Thursday , 21 February 2019
Home » Stop Diseases » Traveling for the Holidays? Here are Some Gluten-Free Tips.

Traveling for the holidays can sometimes be a drag. Crowded roads. Crowded airports. Crowded house. No…not that Crowded House. Traveling for the holidays with celiac? Perhaps a total drag…and then some. But it doesn’t have to be. I received the following email recently and I figured many in the community are dealing with a similar […]

The post Traveling for the Holidays? Here are Some Gluten-Free Tips. appeared first on Gluten Dude.

Traveling for the Holidays? Here are Some Gluten-Free Tips.

Traveling for the holidays can sometimes be a drag. Crowded roads. Crowded airports. Crowded house.

No…not that Crowded House.

Traveling for the holidays with celiac? Perhaps a total drag…and then some. But it doesn’t have to be.

I received the following email recently and I figured many in the community are dealing with a similar stress.

I love your blog and feel you will give me the most honest answer. I know how to avoid getting glutened at a party or holiday dinner. What do I do when I am visiting family for a whole week?! Is it okay to bring my own sauté pan? I intend to buy my own GF packaged food such as bars, almond butter, tuna but I am scared. I will be in brain fog and depression for at least a week if I eat cross contaminated food. When you are a house guest, how much is too much when it comes to staying gluten free?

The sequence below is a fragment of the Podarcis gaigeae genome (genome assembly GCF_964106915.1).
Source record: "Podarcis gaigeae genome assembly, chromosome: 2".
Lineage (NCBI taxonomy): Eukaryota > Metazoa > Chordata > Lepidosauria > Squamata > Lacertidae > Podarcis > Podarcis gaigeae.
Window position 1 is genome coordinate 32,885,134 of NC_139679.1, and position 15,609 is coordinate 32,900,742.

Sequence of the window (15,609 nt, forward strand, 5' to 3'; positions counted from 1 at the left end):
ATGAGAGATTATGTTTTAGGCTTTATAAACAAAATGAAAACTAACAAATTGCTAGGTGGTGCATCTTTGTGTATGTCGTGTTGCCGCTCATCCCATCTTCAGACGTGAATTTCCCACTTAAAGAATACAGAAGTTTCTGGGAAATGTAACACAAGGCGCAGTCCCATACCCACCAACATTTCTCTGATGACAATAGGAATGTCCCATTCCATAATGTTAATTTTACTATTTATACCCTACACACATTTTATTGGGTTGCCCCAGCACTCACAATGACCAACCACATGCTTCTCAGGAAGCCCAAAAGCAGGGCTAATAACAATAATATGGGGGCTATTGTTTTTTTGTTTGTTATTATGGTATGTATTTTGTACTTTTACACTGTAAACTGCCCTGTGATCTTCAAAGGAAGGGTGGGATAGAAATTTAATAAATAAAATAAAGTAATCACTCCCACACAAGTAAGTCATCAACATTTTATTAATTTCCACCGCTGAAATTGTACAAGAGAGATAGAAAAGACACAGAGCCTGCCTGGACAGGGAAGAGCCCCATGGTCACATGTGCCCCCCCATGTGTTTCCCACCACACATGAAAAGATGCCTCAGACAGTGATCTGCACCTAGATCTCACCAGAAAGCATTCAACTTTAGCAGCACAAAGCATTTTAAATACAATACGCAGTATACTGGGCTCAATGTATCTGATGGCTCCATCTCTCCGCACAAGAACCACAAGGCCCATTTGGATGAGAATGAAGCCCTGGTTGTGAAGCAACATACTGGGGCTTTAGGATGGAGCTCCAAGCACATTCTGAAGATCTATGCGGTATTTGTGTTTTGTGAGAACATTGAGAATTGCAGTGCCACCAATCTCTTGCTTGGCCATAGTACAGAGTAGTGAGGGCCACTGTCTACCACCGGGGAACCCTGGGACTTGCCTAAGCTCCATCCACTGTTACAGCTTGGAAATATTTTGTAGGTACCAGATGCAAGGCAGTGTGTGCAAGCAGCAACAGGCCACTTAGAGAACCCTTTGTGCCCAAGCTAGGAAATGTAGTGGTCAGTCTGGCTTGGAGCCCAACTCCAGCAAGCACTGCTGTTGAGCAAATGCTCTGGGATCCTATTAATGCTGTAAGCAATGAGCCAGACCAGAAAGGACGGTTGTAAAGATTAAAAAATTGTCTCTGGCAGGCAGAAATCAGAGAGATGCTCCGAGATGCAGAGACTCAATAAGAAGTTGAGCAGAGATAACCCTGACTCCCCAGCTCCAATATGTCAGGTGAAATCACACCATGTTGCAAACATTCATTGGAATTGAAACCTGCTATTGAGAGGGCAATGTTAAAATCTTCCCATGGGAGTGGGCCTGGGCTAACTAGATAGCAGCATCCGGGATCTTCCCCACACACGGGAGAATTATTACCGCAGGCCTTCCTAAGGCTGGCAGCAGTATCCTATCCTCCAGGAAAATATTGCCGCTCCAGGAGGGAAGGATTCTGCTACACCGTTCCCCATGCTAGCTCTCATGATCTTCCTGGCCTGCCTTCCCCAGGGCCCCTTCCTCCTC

Tip #1: Don’t be scared. Living your life in fear of getting sick is not living your life.

Tip #2: Take the focus off the food and put it on the people. Yeah…I know the holidays revolve around food. Let them have their cake and eat it too. Your goal is to stay safe.

Tip #3: Prepare, prepare, prepare. No, it is not too much to bring your own sauté pan. No, it is not too much to bring your own packaged food. Don’t worry about what others may think of you.

Tip #4: Unless you have a special relationship with the peeps you’re visiting, don’t expect your hosts to cook differently just for you. Nobody wins. They’ll be stressed out, not knowing all it takes to make it completely safe for you. You’ll still be stressed out, not knowing if they truly avoided cross-contamination. What does that add up to? Yep…a stressed out trip.

Tip #5: Offer to help in the kitchen. If your hosts really do want to take care of you and cook for you, jump in the kitchen with them. Gently explain why certain things need to be done a specific way. “What…we can’t stuff the bird?” “Huh…the biscuits can’t go on the plate with the turkey?” “Really…Glenn survived that zombie attack on Walking Dead??”

Tip #6: Have fun. Have fun. Have fun. There is a quote I keep in my home office that speaks volumes to me. It says:

“To insist unrelentingly that the world be different than the way it is, creates a foundation that breeds distress.”

You have celiac. It is what it is. Don’t let it spoil the holidays.

Gobble, gobble.

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